Connecticut Lawmakers Push 'Knockout Game' Bill, Citing Various 'Feelings' As Evidence Something Must Be Done
from the can-I-legislate-a-feeling? dept
A few states are still wrapped up in the "knockout game" panic, despite there being very little evidence that it's even a thing, much less something that can't be handled by existing assault laws. But since no panic can be allowed to escape unlegislated, sweaty-browed legislators are pushing bad, broadly-written bills in order to put an end to this scourge, one that lies somewhere between "vodka tampon" and "jenkem" on the scale of believability.
South Carolina's attempt is a complete disaster. It aims to criminalize the act of recording criminal activity, supposedly because no knockout game player ever lets a knockout go unrecorded. The list of unintended consequences that will spring from that addition is longer than most career criminals' rap sheets. Again, aiding, abetting and criminal conspiracy laws are all on the books and could be applied to both the person delivering the blow and to the person recording it. In short, a stupid and mostly redundant bill, words that also aptly describe the Connecticut legislature's attempt to turn the knockout game into its own criminal offense.
Legislation aimed at discouraging the “knockout game” cleared the Judiciary Committee on Monday over opposition from lawmakers who say the unprovoked attacks addressed in the bill are not a problem in Connecticut.The bill amends the statute applying to 2nd degree assault to add the following language.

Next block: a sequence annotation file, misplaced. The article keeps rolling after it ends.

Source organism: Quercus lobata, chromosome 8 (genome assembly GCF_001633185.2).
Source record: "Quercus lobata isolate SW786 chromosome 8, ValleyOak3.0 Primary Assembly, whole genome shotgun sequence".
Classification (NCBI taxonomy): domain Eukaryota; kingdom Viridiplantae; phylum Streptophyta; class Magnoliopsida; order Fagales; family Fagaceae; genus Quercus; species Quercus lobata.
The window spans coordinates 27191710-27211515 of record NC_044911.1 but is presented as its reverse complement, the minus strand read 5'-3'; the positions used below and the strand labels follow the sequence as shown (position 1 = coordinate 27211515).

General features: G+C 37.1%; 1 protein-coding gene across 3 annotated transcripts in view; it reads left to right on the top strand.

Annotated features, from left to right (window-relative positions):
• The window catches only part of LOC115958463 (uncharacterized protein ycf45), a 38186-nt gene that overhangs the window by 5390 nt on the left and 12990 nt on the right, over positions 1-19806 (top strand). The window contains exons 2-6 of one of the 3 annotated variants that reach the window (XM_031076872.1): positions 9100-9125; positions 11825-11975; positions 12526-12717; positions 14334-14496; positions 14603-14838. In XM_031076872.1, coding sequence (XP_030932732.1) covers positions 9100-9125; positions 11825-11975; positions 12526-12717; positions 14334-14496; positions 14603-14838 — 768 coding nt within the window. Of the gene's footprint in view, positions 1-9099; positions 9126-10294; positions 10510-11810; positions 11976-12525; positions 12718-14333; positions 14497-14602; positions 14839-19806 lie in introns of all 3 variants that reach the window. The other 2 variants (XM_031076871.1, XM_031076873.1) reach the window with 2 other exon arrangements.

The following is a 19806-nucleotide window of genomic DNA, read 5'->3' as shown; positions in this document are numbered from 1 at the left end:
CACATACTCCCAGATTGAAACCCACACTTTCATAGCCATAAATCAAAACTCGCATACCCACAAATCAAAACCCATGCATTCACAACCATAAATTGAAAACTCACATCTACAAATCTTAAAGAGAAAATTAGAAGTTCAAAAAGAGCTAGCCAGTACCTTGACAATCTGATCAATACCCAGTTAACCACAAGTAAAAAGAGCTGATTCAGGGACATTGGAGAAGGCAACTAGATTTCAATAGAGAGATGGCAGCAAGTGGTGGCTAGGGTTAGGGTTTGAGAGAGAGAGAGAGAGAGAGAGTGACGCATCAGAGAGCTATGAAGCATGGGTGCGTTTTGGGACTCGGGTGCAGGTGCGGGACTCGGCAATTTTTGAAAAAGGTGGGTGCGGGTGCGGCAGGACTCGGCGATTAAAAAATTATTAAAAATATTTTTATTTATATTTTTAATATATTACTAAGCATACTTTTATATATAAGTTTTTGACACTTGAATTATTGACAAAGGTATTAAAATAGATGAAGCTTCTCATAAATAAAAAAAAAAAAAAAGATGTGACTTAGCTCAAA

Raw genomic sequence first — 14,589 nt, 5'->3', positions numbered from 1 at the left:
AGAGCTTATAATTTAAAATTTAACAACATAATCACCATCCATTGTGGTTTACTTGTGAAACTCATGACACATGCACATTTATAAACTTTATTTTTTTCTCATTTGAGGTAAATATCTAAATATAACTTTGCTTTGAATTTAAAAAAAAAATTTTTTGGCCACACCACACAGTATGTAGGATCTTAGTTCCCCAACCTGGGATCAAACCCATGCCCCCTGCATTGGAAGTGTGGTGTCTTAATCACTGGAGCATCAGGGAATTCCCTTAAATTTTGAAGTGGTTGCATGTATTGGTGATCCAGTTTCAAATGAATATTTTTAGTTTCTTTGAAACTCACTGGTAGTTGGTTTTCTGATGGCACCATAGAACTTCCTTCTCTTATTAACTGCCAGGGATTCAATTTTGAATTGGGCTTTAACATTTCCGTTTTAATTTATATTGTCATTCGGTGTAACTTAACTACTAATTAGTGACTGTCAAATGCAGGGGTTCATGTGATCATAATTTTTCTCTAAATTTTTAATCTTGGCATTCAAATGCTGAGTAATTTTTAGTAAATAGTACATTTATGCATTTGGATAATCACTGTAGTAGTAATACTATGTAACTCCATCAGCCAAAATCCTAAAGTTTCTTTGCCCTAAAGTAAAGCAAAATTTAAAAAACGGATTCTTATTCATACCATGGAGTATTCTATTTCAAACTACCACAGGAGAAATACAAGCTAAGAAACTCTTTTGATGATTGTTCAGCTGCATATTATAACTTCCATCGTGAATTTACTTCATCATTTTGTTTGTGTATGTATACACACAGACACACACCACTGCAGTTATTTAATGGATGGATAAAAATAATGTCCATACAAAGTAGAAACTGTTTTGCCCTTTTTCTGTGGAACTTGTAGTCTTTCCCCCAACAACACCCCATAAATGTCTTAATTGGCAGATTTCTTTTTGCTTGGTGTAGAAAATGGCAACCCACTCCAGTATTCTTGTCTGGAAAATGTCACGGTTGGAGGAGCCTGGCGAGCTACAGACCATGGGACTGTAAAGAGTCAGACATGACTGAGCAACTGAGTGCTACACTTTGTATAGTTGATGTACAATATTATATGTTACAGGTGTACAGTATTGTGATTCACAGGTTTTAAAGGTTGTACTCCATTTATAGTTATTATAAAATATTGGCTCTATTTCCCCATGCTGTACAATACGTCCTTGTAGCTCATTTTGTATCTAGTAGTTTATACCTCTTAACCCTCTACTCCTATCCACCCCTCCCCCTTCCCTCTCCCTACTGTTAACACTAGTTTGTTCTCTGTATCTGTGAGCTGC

The bill, which passed 31-10, would apply in criminal cases where an attacker strikes someone in the head without provocation and with the intent of knocking them unconscious. The legislation makes that attack a Class D felony with a mandatory two-year sentence. It also requires juvenile courts to transfer 16- and 17-year-olds accused of the crime to the adult criminal justice system.
or (6) with intent to cause serious physical injury to another person by rendering such other person unconscious, and without provocation by such other person, he causes such injury to such other person by striking such other person in the head.As Connecticut public defender Gideon points out in his blog post, this makes anyone who goes for a knockout (or intends to) subject to a harsher penalty than someone handing out a much more brutal beating.
[P]ursuant to this amendment to the Assault in the Second Degree statute, you will now be subjected to a harsher penalty for one knockout punch than you would be if you took a baseball bat and beat the crap out of someone. Doesn't that make a lot of sense?Of course, it doesn't make sense. But neither does claiming the knockout game is so pervasive it needs its own law. It's apparently headed towards epidemic levels if the state doesn't act, at least according to the wealth of statistics provided by proponents of the bill.